Category Archives: PowerPoint

Creating Your Own “Button”

Hi Friends!

This tip is for Outlook, PowerPoint, or Word. I’m not sure what other programs it will work in. It works if your recipient will read an electronic (soft) copy, rather than a hard copy (for obvious reasons).

Basically, you’ll copy a logo for your link. In this case I’m going to choose LinkedIn. Then you’ll associate a hyperlink to that logo. In this case I’ll associate my LinkedIn page to the LinkedIn logo. Here’s how it’s done:

1.   Go to Google.com and click “Images”

2.   Enter “LinkedIn” in the search box and hit enter

3.   Choose your favorite logo for LinkedIn and click on it to open it in its largest form

4.   Right-click and select “Copy Image from the resulting list”

5.   Go to you document (e-mail, slide, or Word document) and hold “Ctrl” and tap “V” to paste.

6.   Resize as needed.

Now we’re going to save your hyperlink in your documents.

1.   Go to your LinkedIn profile and find “Public Profile”

2.   Right-click on the URL (circled above) to the right of “Public Profile”

3.   Click “Save link as…”

4.   At this point you will see a file saving screen pop up. Save it in a place and as a name you will remember easily.

Now go to your document (e-mail, slide, or Word document)

1.   Right-click on the logo you pasted and choose “Hyperlink”

2.   Navigate to the URL you saved in LinkedIn and double-click it.

Your logo/icon is now a hyperlinked button! (Make sure you test it before you send it along though.)

Thanks for stopping by!

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PowerPoint: Sound for ONE Slide, Several Animations

Hi Friends!

Well, I stumped myself today and, of course, I must always get to the bottom of it or I can’t rest. Here’s the story:

While working on a PowerPoint presentation, my client and I decided to illustrate the skills it takes to successfully enjoy a whitewater kayaking expedition on one PowerPoint slide. She had about 8 words to list; and instead of listing them, I thought it’d be cool to have each word fade in and out individually. She came up with the idea of adding a rushing river sound to it. GREAT! That was an awesome idea!! So, I showed her how to add sound and make it start automatically when that slide came up. It would end when the slide changed.

Ok…but the words wouldn’t animate. For some unknown (at that moment) reason, the animation was hanging up at the sound byte. Now YOU get to benefit from my stumped-ness!

1.   Add your sound byte, by going to the Insert tab, clicking on “Sound,” and then “Sound from file.” Then navigate to your sound and double click it. Answer the pop-up box by clicking “Automatic.”

2.   Check the option boxes, “Hide during show” and “Loop until stopped.”

3.   Click the Animations tab and select “Custom animation” (2007) or “Animation Pane” (2010).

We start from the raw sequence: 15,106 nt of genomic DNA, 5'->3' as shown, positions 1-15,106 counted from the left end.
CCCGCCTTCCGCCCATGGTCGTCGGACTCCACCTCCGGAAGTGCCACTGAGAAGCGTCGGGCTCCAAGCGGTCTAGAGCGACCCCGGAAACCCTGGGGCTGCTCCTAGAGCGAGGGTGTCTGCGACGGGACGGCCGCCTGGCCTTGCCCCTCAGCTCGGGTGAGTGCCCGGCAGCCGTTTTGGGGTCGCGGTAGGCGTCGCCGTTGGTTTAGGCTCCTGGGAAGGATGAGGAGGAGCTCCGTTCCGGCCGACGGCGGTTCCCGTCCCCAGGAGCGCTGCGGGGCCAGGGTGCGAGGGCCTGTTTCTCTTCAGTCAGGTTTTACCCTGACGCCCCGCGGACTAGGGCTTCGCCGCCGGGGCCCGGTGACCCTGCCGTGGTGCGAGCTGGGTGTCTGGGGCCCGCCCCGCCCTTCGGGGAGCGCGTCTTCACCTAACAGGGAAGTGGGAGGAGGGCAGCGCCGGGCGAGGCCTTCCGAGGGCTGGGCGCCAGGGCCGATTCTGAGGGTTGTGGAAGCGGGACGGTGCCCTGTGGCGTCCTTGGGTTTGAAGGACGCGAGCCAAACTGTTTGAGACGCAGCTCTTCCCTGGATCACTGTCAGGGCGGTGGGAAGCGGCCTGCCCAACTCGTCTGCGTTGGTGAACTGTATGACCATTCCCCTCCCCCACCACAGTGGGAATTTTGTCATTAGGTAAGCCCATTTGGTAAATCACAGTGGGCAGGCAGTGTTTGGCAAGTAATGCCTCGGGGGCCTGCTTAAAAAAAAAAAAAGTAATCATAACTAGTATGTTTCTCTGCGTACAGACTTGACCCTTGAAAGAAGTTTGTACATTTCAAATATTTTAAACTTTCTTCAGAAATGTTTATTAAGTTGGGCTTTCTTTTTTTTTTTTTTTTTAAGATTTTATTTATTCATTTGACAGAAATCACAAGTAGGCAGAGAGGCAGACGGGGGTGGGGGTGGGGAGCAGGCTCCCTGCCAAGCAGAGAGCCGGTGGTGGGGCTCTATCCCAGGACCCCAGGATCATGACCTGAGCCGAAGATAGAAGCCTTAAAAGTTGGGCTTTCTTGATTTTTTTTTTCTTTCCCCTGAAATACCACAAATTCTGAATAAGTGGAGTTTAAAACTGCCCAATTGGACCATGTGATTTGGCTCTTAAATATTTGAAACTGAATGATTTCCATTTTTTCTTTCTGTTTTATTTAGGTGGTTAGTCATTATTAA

4.   Click on the sound byte in the Animation pane, and then click the down-arrow (1 below).

5.   Select “Effect Options.” (Arrow 2)

6.   About half way down that first screen, you’ll see the section called “Stop playing.”Click the radio button called “After _____ slides” and make sure the blank says 1.
7.   Click “Ok.”
Test it by clicking the slide show icon in the lower right corner of the screen.
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PowerPoint – Creating Your Own Pictures

Hi Friends!

A picture says a thousand words, so they say. But you can help that conversation in PowerPoint. I frequently use screenshots (see my article on that at http://cybersavvyservices.com/2011/03/25/screenshots-snipets-and-snapshots/), and I like to mark them up with circles and arrows. Of course you can layer and group graphics together, but did you know you can save them as one picture? Then you can insert that picture in any document, share it on the Web, Facebook, or wherever you’d like.

Here’s how I do it. Once I’ve grouped my graphics (select all the elements, and there are a few ways to do that), I right-click on the graphic I want to save, and select “Save as picture.”

It will save it as a .PNG file, but it works in most picture applications such as those I mentioned in my introductory paragraph.

Play around with that. It’s pretty handy!

Thanks for stopping by!

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PowerPoint – From Your Computer to Another

Hi Friends!

Have you spent hours on your PowerPoint presentation, e-mailed it, then discovered that your fonts went crazy, changed to something that messed up your entire presentation? You could spend HOURS fixing that back or at least to something that “will just have to do.” There’s a quick and easy prevention tool.

First, make sure you have saved your presentation the usual way (as a .ppt file).

1.   In the 2007 version, click on the Office icon (square “1” in the illustration below). In the 2010 version, click on the File tab.

2.   Next, hover over “Save As” (square “2”). A menu of options for versions of your file will slide out to the right.

3.   Click on “PowerPoint Show” (square 3).

If you want to make extra sure you will preserve your fonts, follow these steps:

1.   In the 2007 version, click on the Office icon (top left corner). In the 2010 version, click on the File tab.

2.   Click on “PowerPoint Options.”

3.   A new box will open up called – imagine this! – “PowerPoint Options”. Click on “Save” in the left side of the box (square “1” in the illustration below).